- The Washington Times - Tuesday, May 25, 2004

PORTLAND, Maine — Men trickle into the Northgate Barber Shop like a steady drip from a leaky faucet, settling in for a few wisecracks and a quick clip. “The haircut is free; the abuse is 10 bucks,” one clipper-wielding barber says during a lull in the flow of customers.

The Northgate is a no-frills barber shop with the traditional trappings of the trade — six barber chairs, Clubman talc, Bay Rum aftershave — but it’s the only one in town where patrons can wager on when a barber will give birth and how much her baby will weigh.

Judy Larsen’s place represents a break from the past as women enter the profession and graying male barbers leave it, transforming a once distinctly male bastion with a woman’s touch.

There’s no TV tuned to ESPN and no sports memorabilia hanging on the walls. Instead, Billy Joel croons from the radio. Pictures of Mrs. Larsen’s son and daughter occupy prominent spots, taped to the wall and framed on the counter that holds her razor and clippers. Snapshots of nieces and nephews are tucked behind the mirror’s edge.

Mrs. Larsen graduated from barber school in 1985 in a class of five women and one man. She went to work for a male barber before opening her own shop.

She never set out to hire women, she said, but no men responded to her call.

Women started becoming barbers in large numbers in the late 1970s and early ‘80s, helping to end a slide in the numbers, which dipped to a low of 180,000.

Today, there are 220,000 barbers nationwide, roughly half of them women.

Those who run their own shops must pay for their own health insurance and benefits, one factor that Arkansas barber Charles Kirkpatrick credits for the decline in barbering’s popularity among men.

“There used to be unions and associations that provided insurance for them, and those don’t hardly exist anymore,” said Mr. Kirkpatrick, who leads the National Association of Barber Boards.

In Maine, barbers are licensed to cut, shave and dye hair, but cannot do manicures. Cosmetologists, by contrast, can cut hair and do facials, manicures and pedicures, but are not licensed to shave.

Women seem to be attracted to barbering for the same reasons men find it appealing: Many run independent shops and set their own hours. Portland barber Julie Drake likes that the men are in and out of her chair quicker than any woman and don’t ask for time-consuming dye jobs and perms that women get at salons.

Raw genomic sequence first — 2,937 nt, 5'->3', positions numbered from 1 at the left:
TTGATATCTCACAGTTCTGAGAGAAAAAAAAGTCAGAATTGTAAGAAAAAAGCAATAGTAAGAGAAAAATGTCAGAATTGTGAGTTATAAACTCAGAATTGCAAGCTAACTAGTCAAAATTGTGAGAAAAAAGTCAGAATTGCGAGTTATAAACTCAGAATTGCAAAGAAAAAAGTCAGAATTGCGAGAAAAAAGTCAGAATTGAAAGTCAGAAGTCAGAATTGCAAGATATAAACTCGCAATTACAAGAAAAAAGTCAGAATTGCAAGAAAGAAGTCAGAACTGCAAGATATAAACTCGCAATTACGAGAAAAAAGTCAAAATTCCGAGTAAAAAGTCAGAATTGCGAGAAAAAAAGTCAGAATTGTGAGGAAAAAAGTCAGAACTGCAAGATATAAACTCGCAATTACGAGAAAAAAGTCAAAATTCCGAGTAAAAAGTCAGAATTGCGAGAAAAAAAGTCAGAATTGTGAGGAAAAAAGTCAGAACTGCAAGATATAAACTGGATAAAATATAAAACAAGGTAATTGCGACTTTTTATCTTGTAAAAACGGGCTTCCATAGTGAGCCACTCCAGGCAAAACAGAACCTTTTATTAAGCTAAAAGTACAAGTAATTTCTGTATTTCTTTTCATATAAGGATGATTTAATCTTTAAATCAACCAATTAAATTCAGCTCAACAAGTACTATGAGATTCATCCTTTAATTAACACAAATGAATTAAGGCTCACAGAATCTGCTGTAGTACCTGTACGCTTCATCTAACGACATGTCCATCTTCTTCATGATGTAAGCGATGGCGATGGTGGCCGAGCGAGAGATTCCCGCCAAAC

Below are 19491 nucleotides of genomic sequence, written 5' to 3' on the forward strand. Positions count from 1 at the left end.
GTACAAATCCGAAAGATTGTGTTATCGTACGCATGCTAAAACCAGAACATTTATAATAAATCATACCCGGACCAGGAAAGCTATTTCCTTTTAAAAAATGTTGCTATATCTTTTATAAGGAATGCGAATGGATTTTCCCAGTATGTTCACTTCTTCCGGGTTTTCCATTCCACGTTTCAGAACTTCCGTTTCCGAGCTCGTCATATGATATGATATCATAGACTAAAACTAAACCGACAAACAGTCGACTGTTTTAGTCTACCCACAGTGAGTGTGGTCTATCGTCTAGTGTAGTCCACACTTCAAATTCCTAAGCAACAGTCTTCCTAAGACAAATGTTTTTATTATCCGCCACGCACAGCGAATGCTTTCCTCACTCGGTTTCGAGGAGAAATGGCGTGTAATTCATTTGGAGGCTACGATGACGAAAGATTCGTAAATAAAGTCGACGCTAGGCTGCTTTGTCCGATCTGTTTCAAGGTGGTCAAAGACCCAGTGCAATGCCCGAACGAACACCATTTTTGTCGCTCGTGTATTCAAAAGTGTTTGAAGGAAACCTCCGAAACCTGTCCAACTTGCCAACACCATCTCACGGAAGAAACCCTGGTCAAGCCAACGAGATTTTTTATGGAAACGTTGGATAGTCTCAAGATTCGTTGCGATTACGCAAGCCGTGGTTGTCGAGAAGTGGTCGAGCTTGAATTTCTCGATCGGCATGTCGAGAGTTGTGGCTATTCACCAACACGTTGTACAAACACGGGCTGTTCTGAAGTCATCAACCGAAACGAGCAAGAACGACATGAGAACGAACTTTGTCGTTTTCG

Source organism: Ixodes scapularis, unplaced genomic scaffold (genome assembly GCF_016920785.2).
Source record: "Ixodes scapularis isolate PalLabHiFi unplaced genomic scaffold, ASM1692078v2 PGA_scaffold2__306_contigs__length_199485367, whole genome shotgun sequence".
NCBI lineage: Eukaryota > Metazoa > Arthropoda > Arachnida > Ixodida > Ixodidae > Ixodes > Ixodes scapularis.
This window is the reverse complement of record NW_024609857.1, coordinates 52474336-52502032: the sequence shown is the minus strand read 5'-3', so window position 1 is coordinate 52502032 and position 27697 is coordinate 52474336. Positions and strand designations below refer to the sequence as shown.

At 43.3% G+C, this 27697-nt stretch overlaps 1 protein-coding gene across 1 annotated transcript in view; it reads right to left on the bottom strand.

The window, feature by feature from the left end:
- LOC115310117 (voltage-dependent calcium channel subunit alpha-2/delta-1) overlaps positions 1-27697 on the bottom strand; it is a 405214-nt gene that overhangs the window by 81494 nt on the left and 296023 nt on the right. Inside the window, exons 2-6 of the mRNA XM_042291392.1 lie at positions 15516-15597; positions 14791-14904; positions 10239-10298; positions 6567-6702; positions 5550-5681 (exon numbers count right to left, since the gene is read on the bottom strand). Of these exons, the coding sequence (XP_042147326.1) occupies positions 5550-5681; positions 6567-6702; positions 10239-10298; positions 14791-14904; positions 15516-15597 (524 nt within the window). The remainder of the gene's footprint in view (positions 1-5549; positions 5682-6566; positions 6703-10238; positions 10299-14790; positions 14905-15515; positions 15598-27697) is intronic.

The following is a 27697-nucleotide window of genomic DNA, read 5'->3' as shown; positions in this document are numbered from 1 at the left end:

Wendy Mahlfeldt, 28, of Chicago, a former cosmetologist who cut women’s hair for six years, said life got markedly better after she switched to barbering last year and joined Frank’s Barber Shop.

Even though prices and tips are lower, she doesn’t work nights or weekends anymore, and there are lots of customers to fill her days.

“It’s a pretty relaxed environment,” she said. “Not having a dress code of black — it’s just extremely different.”

In Portland, barber Bob Mitton has no objections to women becoming barbers. There’s plenty of business for everybody, he said.

At a salon, a shampoo and haircut for a man can start at $25.

Mr. Mitton charged $1 for a cut when he opened his one-chair shop in 1959. Forty-five years later, customers pay $8, and seniors pay $7. On a busy Friday or Saturday, he can clip up to 20 heads in his basement shop. And because his business is almost entirely from regulars, it’s steady year-round.

Strong, independent and quick-witted women seem to do well as barbers.

For Miss Drake in Portland, her playful shoot-from-the-hip style didn’t quite cut it with some former customers.

“I went and worked in a high-end salon,” she said. “It didn’t suit my personality.”

But at the Northgate, she fit right in with the six other ladies.

When Joe Napolitano walked in for a haircut, he and Miss Drake struck up a conversation and soon realized they had friends in common. So when he peered into the mirror and fretted over some gray hairs, Miss Drake was ready.

“Oh, shut up,” she fired as her clippers buzzed up the back of his head. “I’ve had them since I was 17.”

Unlike 30 years ago, Mrs. Larsen doesn’t feel there’s a bias against female barbers today. The same way some gentlemen prefer blondes, some like having women cut their hair because it comes with a little extra attention.

Some men just want a good, affordable haircut.

“Men, women, it doesn’t really matter,” Greg Brown said as he waited for his cut.

Across town in Portland’s West End, Joe Discatio, 89, was shooting the breeze with the old-timers at the Senior Citizens Barber Shop, a cramped little corner shop owned by 66-year-old Norman Millette.

“I started out shining shoes” in the 1930s, Mr. Discatio said. “Once in a while, I’d give a haircut. In those days, you didn’t need a license.”

Asked whether he would let a female barber cut his hair, Mr. Discatio said, “I don’t trust a woman.”

“He heard about Delilah,” joked Charles Monty, recalling the biblical story of the woman who destroyed the strength of the mighty warrior Samson by having his head shaved while he slept.

The women of Northgate have found other ways to distinguish themselves from their male colleagues. While some are proud to work 13-hour days — Mr. Mitton has never skipped a whole day’s work in 45 years — the Northgate barbers will take time off to attend to a sick child.

Men “honestly feel devoted to their customers, like they’ll let them down if they miss a day,” Mrs. Larsen said. “We work to live, the older guys live to work.”

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